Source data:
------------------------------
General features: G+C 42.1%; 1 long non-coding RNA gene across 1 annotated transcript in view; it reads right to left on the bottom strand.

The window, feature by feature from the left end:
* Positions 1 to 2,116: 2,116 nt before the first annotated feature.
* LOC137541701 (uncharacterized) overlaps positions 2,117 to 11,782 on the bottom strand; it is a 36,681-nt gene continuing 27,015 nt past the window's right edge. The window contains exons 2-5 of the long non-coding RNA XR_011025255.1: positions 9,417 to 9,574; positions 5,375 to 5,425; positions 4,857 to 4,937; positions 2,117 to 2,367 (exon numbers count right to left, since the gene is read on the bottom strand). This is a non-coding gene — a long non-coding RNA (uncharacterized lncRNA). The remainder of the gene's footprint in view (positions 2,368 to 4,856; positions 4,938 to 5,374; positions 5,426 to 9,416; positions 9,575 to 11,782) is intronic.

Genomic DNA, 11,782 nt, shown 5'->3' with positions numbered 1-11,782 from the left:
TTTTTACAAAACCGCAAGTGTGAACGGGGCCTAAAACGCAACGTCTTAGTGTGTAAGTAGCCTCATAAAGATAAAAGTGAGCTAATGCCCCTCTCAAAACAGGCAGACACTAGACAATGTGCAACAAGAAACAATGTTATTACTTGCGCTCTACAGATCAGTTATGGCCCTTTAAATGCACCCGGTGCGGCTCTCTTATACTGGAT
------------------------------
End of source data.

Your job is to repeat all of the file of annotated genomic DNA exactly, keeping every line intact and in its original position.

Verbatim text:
General features: G+C 42.1%; 1 long non-coding RNA gene across 1 annotated transcript in view; it reads right to left on the bottom strand.

The window, feature by feature from the left end:
* Positions 1 to 2,116: 2,116 nt before the first annotated feature.
* LOC137541701 (uncharacterized) overlaps positions 2,117 to 11,782 on the bottom strand; it is a 36,681-nt gene continuing 27,015 nt past the window's right edge. The window contains exons 2-5 of the long non-coding RNA XR_011025255.1: positions 9,417 to 9,574; positions 5,375 to 5,425; positions 4,857 to 4,937; positions 2,117 to 2,367 (exon numbers count right to left, since the gene is read on the bottom strand). This is a non-coding gene — a long non-coding RNA (uncharacterized lncRNA). The remainder of the gene's footprint in view (positions 2,368 to 4,856; positions 4,938 to 5,374; positions 5,426 to 9,416; positions 9,575 to 11,782) is intronic.

Genomic DNA, 11,782 nt, shown 5'->3' with positions numbered 1-11,782 from the left:
TTTTTACAAAACCGCAAGTGTGAACGGGGCCTAAAACGCAACGTCTTAGTGTGTAAGTAGCCTCATAAAGATAAAAGTGAGCTAATGCCCCTCTCAAAACAGGCAGACACTAGACAATGTGCAACAAGAAACAATGTTATTACTTGCGCTCTACAGATCAGTTATGGCCCTTTAAATGCACCCGGTGCGGCTCTCTTATACTGGAT